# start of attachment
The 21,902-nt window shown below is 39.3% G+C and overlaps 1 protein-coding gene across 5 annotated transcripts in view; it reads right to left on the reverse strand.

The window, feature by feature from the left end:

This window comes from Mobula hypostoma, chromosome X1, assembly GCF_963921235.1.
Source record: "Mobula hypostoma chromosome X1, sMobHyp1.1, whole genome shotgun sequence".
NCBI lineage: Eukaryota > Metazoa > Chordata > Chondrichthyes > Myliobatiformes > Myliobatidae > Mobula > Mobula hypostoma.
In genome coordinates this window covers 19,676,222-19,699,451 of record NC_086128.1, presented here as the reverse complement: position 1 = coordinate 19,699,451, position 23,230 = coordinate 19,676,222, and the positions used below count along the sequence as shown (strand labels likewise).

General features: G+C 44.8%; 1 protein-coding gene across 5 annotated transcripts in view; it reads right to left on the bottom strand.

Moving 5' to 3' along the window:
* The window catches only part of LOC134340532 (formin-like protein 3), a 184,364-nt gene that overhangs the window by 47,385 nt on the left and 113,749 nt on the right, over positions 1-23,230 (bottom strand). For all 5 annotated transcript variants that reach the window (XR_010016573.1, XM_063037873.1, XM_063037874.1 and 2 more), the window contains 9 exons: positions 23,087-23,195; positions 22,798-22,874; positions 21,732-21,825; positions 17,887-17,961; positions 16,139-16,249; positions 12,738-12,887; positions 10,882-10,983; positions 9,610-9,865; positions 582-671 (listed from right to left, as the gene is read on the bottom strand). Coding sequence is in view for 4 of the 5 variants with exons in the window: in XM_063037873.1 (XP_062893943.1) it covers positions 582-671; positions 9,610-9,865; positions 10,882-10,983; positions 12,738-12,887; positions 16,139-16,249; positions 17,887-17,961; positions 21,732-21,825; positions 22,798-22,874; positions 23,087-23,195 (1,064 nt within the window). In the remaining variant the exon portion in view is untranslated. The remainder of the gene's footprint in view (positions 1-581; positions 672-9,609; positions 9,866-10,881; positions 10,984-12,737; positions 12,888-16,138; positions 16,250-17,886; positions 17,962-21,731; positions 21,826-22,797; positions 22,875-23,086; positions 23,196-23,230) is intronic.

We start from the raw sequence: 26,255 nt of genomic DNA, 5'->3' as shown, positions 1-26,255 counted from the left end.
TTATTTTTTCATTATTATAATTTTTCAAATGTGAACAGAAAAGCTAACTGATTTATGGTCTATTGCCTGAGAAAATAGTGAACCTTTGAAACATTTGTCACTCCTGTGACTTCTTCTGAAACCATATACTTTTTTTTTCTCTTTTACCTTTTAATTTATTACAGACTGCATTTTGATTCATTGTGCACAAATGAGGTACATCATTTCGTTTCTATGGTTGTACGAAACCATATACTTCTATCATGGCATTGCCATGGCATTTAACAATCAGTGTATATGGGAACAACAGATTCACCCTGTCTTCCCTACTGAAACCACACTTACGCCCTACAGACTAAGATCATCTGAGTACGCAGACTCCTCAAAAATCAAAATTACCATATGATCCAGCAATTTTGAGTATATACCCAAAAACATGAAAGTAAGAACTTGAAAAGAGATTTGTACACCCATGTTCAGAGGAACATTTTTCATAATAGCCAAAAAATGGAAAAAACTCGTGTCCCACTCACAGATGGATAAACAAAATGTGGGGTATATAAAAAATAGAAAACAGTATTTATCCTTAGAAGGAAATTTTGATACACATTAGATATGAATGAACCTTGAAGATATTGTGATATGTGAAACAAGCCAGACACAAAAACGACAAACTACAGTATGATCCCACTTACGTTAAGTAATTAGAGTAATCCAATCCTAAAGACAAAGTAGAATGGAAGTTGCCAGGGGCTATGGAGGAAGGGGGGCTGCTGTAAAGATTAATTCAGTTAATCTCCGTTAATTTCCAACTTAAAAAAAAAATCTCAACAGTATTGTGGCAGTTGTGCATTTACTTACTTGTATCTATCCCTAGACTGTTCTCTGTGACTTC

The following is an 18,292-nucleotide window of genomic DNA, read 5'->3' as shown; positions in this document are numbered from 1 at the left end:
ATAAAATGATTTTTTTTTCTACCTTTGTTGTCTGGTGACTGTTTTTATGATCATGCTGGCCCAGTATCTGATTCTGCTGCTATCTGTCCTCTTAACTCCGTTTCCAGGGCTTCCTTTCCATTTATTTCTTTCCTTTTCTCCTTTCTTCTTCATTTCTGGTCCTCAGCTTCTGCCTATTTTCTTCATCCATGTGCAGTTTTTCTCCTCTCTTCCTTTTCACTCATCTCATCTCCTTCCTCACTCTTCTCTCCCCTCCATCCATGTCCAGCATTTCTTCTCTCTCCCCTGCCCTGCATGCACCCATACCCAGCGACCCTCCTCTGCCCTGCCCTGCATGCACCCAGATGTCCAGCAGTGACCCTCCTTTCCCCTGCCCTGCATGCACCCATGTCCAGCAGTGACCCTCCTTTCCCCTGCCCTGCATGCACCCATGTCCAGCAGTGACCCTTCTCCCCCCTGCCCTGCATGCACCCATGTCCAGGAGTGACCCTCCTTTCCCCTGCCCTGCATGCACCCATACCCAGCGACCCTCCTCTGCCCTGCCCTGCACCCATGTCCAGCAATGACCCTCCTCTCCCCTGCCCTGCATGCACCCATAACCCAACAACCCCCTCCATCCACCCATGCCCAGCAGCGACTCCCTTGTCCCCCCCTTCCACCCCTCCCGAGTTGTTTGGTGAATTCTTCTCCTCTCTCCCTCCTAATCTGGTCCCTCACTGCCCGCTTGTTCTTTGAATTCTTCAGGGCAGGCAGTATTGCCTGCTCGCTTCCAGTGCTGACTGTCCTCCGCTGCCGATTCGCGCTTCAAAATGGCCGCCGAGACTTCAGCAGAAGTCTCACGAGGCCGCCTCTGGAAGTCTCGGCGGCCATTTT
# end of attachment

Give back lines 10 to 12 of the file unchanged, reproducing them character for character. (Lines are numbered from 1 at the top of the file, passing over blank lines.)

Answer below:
We start from the raw sequence: 26,255 nt of genomic DNA, 5'->3' as shown, positions 1-26,255 counted from the left end.
TTATTTTTTCATTATTATAATTTTTCAAATGTGAACAGAAAAGCTAACTGATTTATGGTCTATTGCCTGAGAAAATAGTGAACCTTTGAAACATTTGTCACTCCTGTGACTTCTTCTGAAACCATATACTTTTTTTTTCTCTTTTACCTTTTAATTTATTACAGACTGCATTTTGATTCATTGTGCACAAATGAGGTACATCATTTCGTTTCTATGGTTGTACGAAACCATATACTTCTATCATGGCATTGCCATGGCATTTAACAATCAGTGTATATGGGAACAACAGATTCACCCTGTCTTCCCTACTGAAACCACACTTACGCCCTACAGACTAAGATCATCTGAGTACGCAGACTCCTCAAAAATCAAAATTACCATATGATCCAGCAATTTTGAGTATATACCCAAAAACATGAAAGTAAGAACTTGAAAAGAGATTTGTACACCCATGTTCAGAGGAACATTTTTCATAATAGCCAAAAAATGGAAAAAACTCGTGTCCCACTCACAGATGGATAAACAAAATGTGGGGTATATAAAAAATAGAAAACAGTATTTATCCTTAGAAGGAAATTTTGATACACATTAGATATGAATGAACCTTGAAGATATTGTGATATGTGAAACAAGCCAGACACAAAAACGACAAACTACAGTATGATCCCACTTACGTTAAGTAATTAGAGTAATCCAATCCTAAAGACAAAGTAGAATGGAAGTTGCCAGGGGCTATGGAGGAAGGGGGGCTGCTGTAAAGATTAATTCAGTTAATCTCCGTTAATTTCCAACTTAAAAAAAAAATCTCAACAGTATTGTGGCAGTTGTGCATTTACTTACTTGTATCTATCCCTAGACTGTTCTCTGTGACTTC

The following is an 18,292-nucleotide window of genomic DNA, read 5'->3' as shown; positions in this document are numbered from 1 at the left end: